Chris Altmann's new album Nothing But Nice Things is a definite late contender for album of the year, it's an album with a timeless quality, beautifully crafted songs, Altmann is the quintessential storyteller. It's an album that has a personal reflective quality, it raises the concept of being a better individual and making a contribution to society. It brings to the fore the importance of community, there is no stronger or more resilient community than a musical one, solidarity and comradeship go hand in hand. This is the second album from Chris, his first album Que Paso was released in 2010 and prior to that he was a member of local band The Vanda's. The album was recorded in Peterborough in Ontario where there is a growing music scene. He has also recently played on the new Susannah Espie album Sea Of Lights co writing some of the tracks as well as contributing backing vocals.
Nothing But Nice Things sounds like it was recorded at Big Pink for The Basement Tapes, Altmann sounds like Dylan from the John Wesley Harding era. Reminiscent of The Bands The Rumour from the Stage Fright album, the song is a commentary on rumour, innuendo and small town talk and maybe in the larger microcosm of society it reflects how we are often disingenuous in how we treat people.
Well it's probably Chinese whispers,
but they make out that it's gospel,
what starts out being friendly,
Can soon end up being hostile
Some people is a deeper reflection on today's society which is very individualistic, there is a distinct lack of community nor is there a sense of respect to our fellow citizens. Altmann sings of a personal crusade of pushing towards a higher ground.
Some people will rob you,
When you crawl around on your knees
They're blowing their noses,
On the fabric of society
Some people are righteous
With kindness in their hearts,
They don't look any different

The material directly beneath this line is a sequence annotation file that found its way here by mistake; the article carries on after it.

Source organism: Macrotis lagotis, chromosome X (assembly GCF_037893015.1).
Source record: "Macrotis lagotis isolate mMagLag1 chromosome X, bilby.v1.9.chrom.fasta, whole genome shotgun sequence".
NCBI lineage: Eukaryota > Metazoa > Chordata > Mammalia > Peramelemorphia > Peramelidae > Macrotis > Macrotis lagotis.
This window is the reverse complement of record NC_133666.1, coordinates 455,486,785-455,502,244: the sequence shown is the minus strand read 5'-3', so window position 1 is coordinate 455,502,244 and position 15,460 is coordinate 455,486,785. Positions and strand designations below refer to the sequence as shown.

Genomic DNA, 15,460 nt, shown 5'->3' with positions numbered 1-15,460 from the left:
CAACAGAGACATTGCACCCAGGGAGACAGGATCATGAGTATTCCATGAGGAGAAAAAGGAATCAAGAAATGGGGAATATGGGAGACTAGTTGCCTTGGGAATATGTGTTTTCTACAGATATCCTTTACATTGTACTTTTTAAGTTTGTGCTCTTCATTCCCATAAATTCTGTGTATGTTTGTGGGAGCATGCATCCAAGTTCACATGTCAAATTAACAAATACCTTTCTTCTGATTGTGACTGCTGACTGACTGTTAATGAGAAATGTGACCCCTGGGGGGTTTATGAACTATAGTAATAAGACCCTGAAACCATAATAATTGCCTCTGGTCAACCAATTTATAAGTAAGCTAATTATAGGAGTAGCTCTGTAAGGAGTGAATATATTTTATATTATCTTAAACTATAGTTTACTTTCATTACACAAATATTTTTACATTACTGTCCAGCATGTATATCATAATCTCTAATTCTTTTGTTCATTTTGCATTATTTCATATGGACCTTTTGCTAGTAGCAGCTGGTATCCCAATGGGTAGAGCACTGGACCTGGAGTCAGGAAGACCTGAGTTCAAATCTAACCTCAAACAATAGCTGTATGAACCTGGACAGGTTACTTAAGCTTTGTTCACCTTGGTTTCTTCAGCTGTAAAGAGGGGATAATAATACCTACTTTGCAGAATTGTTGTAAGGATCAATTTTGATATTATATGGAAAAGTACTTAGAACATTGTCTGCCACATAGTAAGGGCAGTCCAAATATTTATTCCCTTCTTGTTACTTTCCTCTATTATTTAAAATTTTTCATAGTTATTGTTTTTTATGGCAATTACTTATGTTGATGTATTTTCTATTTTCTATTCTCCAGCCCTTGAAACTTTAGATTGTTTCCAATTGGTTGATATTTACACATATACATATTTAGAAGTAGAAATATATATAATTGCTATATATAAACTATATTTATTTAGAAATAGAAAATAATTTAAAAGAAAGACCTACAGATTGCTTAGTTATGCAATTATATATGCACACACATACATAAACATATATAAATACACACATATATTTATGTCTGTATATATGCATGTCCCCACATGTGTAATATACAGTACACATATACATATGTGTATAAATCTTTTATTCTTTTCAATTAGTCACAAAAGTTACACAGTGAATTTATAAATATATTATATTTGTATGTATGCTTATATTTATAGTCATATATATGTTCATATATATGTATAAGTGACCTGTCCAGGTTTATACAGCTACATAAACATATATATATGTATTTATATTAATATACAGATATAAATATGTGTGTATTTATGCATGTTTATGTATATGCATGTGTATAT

But inside they are miles apart.
Carrodus' Mountain View Hotel is breezy country with some nice slide, it's a rollicking tale of a rough and ready establishment, like a southern honky tonk. Altmann shows an adept ability at incorporating dry humour into his storytelling, once again it has that loose feeling that you can hear on The Basement Tapes. I Told A Lie is a cracker, resplendent in sleazy guitar tones it's a tale of regret and how a lie always comes undone and it's never a good thing to deceive freinds.
Walk On (You're Slowly Heading Home) is cloaked in the pure tones of southern gospel, with a touch of country, I can imagine Richard Manuel singing this one. It also has a keyboard sound reminiscent of Garth's playing on those early Band albums, pure but slightly distorted but drenched deep in the baptist tradition. It's a meditation on how in our age to have faith is out of step with current discussion, thinking along the lines of the dogged atheism of people like Christopher Hitchens and Richard Dawkins.
When you feel like your lost
Tired from travelling
Walk on you're slowly heading home
In this day and age, they will tell you you're deranged
To believe in anything you can't see
They'll dismiss it straight away if it can't be explained.
Living It Up offers hope that you don't need to be the best at everything, it has a delightful wry tone, he sings of there being no Top 40 in his house and that the music he plays isn't exactly hip today but it gets him to where he wants to be, he also sings of the trouble he has to avoid when he goes to the supermarket in his cowboy hat! Whole Wild World is a dedication to his Canadian wife Alysha, it's a dedication to how hard they have worked to be together, it's such an honest downhome acknowledgement. I Know It Isn't Right is late 60's Nashville along the lines of Kris Kristofferson, honest and raw in it's depiction of a family break up, the despair and isolation is really stark in this song, Altmann is an amazing songwriter.